President Trump threw out the diplomatic rule book when he took office, tweeting gleefully about sensitive global issues, be it the nuclear showdown with North Korea or burden sharing within NATO. Now he has spawned a squad of in-house imitators. John R. Bolton, the national security adviser, has tweeted more than 150 times about the
President Trump threw out the diplomatic rule book when he took office, tweeting gleefully about sensitive global issues, be it the nuclear showdown with North Korea or burden sharing within NATO. Now he has spawned a squad of in-house imitators.
John R. Bolton, the national security adviser, has tweeted more than 150 times about the political crisis in Venezuela, demanding that the country’s embattled president, Nicolás Maduro, go into exile and championing his waiting-in-the-wings replacement, Juan Guaidó.
Jason D. Greenblatt, Mr. Trump’s Middle East envoy, has taken to Twitter dozens of times to debate or chide Palestinian leaders, with whom the White House has had no formal contact since late 2017, when the president announced he would move the American Embassy to Jerusalem.
Other administration officials, like Richard Grenell, the ambassador to Germany, and David M. Friedman, the ambassador to Israel, have used Twitter aggressively to defend their boss’s policies and go after rivals like Iran. Even Vice President Mike Pence tweets regularly about Venezuela, accusing Cuba of propping up Mr. Maduro’s discredited regime.
For Mr. Trump’s lieutenants, Twitter is a rare twofer: a way to promote the president’s agenda while bypassing what he disparages as the “Fake News.” And they are mindful that in this White House, emulating the boss never hurts.
But critics say the proliferation of Twitter diplomacy reveals an administration long on bombast and short on policy.
“Sometimes it seems like Twitter is where policy is made, and not just an expression of policy,” said Michael A. McFaul, who pioneered the use of Twitter as a diplomatic tool while ambassador to Russia under President Barack Obama.
“The old-fashioned policymaking process does not seem to be working,” Mr. McFaul said, “and I don’t think Twitter should be a substitute for that.”
It is also clear that a tweet by Mr. Trump carries more punch than one by his underlings. Mr. Maduro is hanging tough in Venezuela, despite Mr. Bolton’s daily barrage of threats. On Wednesday evening, he again raised the specter of military intervention, tweeting “President Trump has made clear to Nicolas Maduro and those around him, ‘all options are on the table.’”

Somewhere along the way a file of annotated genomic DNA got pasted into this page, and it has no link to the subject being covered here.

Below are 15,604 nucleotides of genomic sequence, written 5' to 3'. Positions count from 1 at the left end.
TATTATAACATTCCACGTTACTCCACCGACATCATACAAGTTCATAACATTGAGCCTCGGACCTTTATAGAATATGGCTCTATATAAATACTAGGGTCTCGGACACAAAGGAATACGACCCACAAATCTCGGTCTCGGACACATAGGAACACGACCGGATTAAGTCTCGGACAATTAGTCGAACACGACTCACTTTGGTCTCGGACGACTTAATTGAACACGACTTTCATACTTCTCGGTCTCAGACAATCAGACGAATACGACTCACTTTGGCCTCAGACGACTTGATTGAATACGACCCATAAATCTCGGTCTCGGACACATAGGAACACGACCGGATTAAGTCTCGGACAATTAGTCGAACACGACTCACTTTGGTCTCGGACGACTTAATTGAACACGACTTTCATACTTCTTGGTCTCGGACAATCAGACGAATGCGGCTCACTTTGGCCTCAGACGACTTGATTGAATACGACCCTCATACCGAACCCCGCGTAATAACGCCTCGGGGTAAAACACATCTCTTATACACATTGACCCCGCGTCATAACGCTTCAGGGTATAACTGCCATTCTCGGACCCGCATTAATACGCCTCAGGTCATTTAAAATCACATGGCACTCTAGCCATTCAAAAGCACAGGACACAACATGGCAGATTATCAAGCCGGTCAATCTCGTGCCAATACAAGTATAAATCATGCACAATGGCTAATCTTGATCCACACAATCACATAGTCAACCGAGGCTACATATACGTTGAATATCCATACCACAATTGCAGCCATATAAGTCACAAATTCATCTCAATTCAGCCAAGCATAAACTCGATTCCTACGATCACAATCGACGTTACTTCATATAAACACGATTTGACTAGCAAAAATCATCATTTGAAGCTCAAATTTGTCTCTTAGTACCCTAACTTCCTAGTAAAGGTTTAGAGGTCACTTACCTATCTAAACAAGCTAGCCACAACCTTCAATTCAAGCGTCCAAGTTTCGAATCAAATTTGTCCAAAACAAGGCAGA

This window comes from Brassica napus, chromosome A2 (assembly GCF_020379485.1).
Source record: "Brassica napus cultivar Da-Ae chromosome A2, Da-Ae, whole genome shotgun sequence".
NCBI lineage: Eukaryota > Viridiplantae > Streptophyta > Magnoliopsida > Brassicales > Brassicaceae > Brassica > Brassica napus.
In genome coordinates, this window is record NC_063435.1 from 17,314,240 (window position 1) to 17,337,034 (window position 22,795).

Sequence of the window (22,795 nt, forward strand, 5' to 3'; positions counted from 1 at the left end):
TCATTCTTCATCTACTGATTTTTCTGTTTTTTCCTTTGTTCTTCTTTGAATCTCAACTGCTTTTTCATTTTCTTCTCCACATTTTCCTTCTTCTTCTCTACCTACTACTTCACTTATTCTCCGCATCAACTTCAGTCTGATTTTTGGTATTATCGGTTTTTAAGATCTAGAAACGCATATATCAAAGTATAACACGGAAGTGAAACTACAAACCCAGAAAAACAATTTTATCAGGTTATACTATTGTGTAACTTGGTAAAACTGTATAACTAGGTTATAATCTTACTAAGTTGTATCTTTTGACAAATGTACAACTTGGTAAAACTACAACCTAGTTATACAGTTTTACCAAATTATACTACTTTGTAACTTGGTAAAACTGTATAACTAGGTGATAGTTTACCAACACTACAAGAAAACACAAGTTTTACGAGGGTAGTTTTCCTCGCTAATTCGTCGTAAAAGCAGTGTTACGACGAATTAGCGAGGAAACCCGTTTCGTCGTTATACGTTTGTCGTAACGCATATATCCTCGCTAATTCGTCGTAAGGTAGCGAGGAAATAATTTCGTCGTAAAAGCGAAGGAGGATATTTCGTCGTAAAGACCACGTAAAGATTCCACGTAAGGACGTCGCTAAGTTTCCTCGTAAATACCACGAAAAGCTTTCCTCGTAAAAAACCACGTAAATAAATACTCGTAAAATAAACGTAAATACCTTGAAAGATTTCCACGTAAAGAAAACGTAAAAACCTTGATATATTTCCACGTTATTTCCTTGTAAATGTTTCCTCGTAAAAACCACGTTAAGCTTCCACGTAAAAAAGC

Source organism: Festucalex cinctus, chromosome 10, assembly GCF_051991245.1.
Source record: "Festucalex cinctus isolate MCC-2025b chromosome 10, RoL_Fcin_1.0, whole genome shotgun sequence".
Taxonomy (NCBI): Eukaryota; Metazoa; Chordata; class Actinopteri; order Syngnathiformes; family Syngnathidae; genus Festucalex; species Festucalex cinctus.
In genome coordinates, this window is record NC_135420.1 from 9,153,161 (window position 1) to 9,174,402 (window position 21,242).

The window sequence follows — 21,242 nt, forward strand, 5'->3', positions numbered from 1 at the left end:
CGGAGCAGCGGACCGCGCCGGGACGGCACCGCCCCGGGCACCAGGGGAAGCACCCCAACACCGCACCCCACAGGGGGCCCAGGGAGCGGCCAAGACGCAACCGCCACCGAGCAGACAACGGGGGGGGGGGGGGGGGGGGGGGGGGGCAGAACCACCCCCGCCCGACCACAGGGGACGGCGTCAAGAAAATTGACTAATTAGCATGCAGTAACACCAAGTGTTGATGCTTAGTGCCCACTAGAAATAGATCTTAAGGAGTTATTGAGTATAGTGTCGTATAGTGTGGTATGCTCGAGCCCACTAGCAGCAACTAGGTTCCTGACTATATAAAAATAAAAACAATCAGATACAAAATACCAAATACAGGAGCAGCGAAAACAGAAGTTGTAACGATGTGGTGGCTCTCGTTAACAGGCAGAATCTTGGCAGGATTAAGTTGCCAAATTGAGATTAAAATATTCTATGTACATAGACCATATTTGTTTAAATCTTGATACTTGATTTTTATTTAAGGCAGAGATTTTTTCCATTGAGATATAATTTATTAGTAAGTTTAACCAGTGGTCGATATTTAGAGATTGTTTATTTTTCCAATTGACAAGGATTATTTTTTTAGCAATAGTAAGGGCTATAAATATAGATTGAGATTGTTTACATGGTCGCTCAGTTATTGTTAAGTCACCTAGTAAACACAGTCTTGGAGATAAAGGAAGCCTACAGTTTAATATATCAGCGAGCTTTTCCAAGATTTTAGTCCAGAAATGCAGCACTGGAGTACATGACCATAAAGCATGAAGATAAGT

In the Middle East, Mr. Greenblatt’s tweets have done little to repair the rift with the Palestinians or lay the groundwork for his long-anticipated peace plan. In a recent exchange, Mr. Greenblatt accused the longtime Palestinian negotiator, Saeb Erekat, of unfairly maligning the proposal when he warned that it would be “an apartheid system with ghettos for Palestinians.”
Mr. Grenell, whose no-holds-barred style most closely mirrors Mr. Trump’s, infuriated his German hosts last May when he tweeted, after the president’s decision to abandon the Iran nuclear deal, that “German companies doing business in Iran should wind down operations immediately.” Germany had opted to stay in the deal.
All of the president’s advisers pay close attention to his social media behavior and copy some of his moves. Mr. Bolton, for example, has taken his lead in pounding a message through sheer repetition: Mr. Bolton’s 150-plus tweets on Venezuela are not unlike Mr. Trump’s repeated references to the special counsel’s Russia investigation as a “witch hunt.”
Mr. Bolton told CNN that the tweets were a “new experiment in public diplomacy” — never mind that Mr. McFaul, and later Secretary of State John Kerry, did it during the Obama administration.
A longtime commentator on Fox with a penchant for pungent statements, Mr. Bolton sometimes infuses his tweets with a distinctly Trumpian tone. “Talks between Russia and Maduro’s cronies are only useful if they are discussing retirement beaches for Maduro,” he wrote last week of Russian efforts to broker a solution to the crisis.